The Great Unbundling

Have you seen this photo?

Or this one from a while ago?

A lot of great businesses have been built in the last ten years by unbundling.  Technology is moving so rapidly today it’s possible to create very large markets out of ones that weren’t really accessible before.  Logistics and transportation are more efficient, individuals can participate in the just in time economy. Heck there was even an article that wasn’t satire about the shut in economy.  We are going from the old Karl Malden American Express ads, “never leave home without it” to “never leave home”!

If you aren’t used to being around startups, you might not have thought much about the unbundled economy.  But, it’s happening, and now the ability to target micromarkets is possible.  There isn’t one industry that won’t be affected.  As consumers, we notice the consumer goods (B2C) aspect of it.  But, in business to business (B2B) markets, the ability to unbundle is going to be huge.  It can topple traditional big players and transform industries.

If you have experience in an industry, you might be able to start a brand new business.  Here is how.

Think about re-assembling the individual pieces of your industry in a new way.  Don’t worry about if you think it’s possible or not-the fact is we have made so many technological advances in the last five years that what was previously impossible is now possible.  Draw it out on paper.

1.  Start talking to other people in your industry.  People that will understand the problem you are trying to solve.  Don’t worry about them “stealing your idea”.  The truth is someone else probably has the idea anyway and it’s all going to be about the execution anyway.  Talking to other people will help you build the idea.

2.  If you aren’t technologically savvy, you need to find some people that are.  That means going to networking events in your town with the tech community.  It means going on sites like Built In Chicago, Github, or going to your local college engineering school and networking with students and professors.  Pull them by their pocket protectors into a coffee shop or bar and start commiserating.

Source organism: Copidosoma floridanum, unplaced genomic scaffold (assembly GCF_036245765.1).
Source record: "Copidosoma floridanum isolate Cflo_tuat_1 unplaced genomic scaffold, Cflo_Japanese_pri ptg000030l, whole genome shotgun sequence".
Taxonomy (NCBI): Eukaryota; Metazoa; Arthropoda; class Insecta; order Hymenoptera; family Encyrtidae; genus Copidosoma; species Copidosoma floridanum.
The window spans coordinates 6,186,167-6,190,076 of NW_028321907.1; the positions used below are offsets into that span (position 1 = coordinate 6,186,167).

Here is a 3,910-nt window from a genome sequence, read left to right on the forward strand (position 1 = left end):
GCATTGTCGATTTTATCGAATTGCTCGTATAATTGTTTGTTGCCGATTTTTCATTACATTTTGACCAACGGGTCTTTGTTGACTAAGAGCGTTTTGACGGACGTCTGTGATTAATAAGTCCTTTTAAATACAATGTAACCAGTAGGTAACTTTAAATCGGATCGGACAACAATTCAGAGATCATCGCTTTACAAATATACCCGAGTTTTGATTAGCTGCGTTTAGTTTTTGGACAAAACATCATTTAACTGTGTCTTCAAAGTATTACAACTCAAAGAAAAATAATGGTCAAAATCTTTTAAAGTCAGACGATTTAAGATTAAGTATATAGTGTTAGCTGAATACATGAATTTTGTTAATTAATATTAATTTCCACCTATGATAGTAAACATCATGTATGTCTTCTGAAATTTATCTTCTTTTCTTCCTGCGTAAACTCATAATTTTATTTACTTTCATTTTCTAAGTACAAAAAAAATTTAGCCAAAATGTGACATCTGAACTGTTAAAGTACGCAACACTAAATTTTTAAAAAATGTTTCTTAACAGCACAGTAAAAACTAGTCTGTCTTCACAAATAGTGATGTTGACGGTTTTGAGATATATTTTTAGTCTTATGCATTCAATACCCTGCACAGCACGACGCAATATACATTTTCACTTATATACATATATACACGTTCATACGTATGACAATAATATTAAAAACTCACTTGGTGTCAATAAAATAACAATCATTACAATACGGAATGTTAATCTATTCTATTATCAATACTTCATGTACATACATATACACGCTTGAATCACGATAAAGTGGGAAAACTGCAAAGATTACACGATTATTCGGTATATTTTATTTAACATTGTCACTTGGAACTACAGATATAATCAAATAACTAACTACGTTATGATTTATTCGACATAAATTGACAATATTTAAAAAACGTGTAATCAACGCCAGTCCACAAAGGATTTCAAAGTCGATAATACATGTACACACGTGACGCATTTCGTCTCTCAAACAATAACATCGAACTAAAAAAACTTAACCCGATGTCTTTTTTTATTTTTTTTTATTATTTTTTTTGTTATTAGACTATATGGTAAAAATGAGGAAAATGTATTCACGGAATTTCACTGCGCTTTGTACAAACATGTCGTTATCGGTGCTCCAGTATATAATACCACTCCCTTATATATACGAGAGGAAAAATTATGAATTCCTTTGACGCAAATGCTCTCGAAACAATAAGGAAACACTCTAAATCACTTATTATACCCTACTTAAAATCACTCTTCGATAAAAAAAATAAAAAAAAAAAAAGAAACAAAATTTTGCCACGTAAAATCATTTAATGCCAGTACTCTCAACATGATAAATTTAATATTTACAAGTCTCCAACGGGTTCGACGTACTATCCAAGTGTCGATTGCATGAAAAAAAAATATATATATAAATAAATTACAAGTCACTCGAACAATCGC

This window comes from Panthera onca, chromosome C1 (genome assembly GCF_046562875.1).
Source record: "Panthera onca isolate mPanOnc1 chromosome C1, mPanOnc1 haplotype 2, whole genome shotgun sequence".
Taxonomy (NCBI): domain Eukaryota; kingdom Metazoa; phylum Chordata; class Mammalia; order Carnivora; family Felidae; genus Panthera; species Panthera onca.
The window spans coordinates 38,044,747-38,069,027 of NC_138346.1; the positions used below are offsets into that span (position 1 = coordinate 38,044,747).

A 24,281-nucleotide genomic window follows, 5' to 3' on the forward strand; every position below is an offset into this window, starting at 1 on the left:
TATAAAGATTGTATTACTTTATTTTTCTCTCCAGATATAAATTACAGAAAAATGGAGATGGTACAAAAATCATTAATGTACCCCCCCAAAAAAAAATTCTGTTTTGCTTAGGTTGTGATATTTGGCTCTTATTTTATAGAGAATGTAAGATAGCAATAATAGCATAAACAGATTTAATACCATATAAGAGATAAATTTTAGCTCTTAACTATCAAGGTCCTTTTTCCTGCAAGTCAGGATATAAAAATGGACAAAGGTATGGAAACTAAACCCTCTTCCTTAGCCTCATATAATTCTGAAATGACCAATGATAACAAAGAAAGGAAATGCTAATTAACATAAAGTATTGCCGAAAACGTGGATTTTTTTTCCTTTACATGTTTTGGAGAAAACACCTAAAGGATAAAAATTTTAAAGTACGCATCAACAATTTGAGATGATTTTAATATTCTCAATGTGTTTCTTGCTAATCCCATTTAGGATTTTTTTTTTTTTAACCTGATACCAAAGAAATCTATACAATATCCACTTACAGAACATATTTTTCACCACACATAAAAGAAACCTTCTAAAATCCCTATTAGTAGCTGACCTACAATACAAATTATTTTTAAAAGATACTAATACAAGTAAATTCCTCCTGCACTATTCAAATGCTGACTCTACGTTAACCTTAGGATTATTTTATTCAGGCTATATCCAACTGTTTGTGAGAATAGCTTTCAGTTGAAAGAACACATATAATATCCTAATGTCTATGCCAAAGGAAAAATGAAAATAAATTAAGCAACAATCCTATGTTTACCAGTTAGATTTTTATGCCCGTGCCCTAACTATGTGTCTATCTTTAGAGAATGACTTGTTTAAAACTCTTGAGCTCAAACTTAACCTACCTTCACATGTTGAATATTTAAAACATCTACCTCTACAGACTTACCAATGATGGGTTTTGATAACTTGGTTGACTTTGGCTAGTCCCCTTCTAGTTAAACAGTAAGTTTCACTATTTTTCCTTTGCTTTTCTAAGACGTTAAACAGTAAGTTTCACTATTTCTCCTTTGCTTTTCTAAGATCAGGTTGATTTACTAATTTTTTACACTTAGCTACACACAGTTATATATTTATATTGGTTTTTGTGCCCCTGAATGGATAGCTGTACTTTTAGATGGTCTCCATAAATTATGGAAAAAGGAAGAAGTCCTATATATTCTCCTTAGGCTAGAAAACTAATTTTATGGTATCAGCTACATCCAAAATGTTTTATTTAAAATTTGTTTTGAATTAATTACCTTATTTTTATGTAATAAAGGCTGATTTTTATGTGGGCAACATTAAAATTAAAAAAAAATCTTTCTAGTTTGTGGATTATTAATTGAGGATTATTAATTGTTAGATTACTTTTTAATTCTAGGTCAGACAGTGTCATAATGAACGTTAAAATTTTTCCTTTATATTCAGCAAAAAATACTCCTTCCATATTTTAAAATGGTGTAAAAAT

3.  Start building.  Get something programmed.   Paintings start with the first brush stroke.  Tech companies start with the first line of code.

4.  Don’t worry about the equity yet.  When you start to get something going, use Mike Moyer’s Slicing Pie to figure out how to divide it up.

5.  Launch.  Get customers.  Talk to your customers to find out how they use the product.  Fix bugs.  Be careful not to over feature.  Do one thing really really well.

6.  Continue to build the company.  If you can grow with revenue, grow with revenue.  If you need outside capital, start looking at ways to raise it.  My advice, try to build the company without raising outside capital if you can.

When you get to the choice of growing the company with revenue or outside capital, it’s important to talk to experienced investors that have been down this path before.  I have spoken with a lot of entrepreneurs that are starting to go down this path.  They aren’t ready to raise capital yet, but they might soon be.

I think there is a lot of potential for these kinds of businesses to be built in non-traditional tech centers of the United States.  This is what Steve Case calls, “The Rise of the Rest”.  They have the people with the necessary career experience to see and solve problems in traditional industries.  In Chicago, we doubled the amount of venture capital that went into business in the past year.  It’s happening.